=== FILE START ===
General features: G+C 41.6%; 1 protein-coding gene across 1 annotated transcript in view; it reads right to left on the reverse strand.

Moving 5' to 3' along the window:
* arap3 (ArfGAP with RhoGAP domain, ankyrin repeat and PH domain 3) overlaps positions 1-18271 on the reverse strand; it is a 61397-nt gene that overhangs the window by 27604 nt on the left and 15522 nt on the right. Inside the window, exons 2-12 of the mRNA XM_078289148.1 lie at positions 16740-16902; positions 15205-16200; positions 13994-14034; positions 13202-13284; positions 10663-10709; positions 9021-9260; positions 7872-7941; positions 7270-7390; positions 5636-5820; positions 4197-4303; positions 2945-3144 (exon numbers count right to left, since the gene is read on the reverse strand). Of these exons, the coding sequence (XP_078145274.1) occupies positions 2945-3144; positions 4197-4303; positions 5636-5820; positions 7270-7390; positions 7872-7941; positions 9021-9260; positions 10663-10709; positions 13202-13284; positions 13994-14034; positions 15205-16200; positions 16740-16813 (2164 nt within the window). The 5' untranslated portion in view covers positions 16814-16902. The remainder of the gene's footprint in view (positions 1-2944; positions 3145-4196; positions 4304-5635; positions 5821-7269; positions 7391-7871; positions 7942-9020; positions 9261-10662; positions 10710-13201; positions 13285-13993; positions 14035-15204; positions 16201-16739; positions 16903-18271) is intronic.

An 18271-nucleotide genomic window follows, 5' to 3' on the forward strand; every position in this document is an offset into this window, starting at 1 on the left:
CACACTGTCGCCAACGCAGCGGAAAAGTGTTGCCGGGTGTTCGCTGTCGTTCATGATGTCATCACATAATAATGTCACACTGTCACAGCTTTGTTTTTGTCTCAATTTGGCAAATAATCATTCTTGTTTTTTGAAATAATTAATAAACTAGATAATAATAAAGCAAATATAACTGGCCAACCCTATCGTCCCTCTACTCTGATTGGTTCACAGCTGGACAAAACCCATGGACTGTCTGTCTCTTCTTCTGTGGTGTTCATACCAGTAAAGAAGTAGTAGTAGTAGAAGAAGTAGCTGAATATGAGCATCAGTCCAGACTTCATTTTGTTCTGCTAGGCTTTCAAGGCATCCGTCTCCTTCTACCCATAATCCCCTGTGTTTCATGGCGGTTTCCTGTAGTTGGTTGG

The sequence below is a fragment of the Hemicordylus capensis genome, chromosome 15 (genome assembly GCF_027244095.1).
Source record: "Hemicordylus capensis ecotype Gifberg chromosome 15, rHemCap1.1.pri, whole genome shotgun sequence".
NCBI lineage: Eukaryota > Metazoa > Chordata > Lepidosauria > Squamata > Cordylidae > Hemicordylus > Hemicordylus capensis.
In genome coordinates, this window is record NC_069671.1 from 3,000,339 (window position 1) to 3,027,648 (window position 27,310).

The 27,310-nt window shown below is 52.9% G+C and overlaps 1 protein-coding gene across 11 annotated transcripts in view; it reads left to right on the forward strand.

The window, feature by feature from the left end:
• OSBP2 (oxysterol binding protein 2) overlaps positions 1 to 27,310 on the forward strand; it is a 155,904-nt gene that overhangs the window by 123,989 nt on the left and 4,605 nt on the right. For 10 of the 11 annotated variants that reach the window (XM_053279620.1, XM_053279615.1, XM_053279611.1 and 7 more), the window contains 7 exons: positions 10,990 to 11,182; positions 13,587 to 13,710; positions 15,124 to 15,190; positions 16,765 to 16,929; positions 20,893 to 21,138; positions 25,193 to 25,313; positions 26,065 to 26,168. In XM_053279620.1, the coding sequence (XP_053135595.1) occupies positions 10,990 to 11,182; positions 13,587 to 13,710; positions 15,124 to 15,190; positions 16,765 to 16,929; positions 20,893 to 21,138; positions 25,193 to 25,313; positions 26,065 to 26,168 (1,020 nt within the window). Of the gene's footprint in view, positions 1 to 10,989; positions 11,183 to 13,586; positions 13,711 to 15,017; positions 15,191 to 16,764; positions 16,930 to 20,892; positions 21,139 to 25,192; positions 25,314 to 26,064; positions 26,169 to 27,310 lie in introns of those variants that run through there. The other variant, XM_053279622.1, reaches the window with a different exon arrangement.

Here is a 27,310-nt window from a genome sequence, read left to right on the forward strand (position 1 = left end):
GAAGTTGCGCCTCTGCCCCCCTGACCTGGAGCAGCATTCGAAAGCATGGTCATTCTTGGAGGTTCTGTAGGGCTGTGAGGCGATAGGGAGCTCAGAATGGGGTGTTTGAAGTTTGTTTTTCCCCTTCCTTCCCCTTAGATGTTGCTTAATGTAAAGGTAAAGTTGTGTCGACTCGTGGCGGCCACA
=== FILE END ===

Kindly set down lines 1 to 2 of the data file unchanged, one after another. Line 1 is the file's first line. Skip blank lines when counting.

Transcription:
General features: G+C 41.6%; 1 protein-coding gene across 1 annotated transcript in view; it reads right to left on the reverse strand.

Moving 5' to 3' along the window: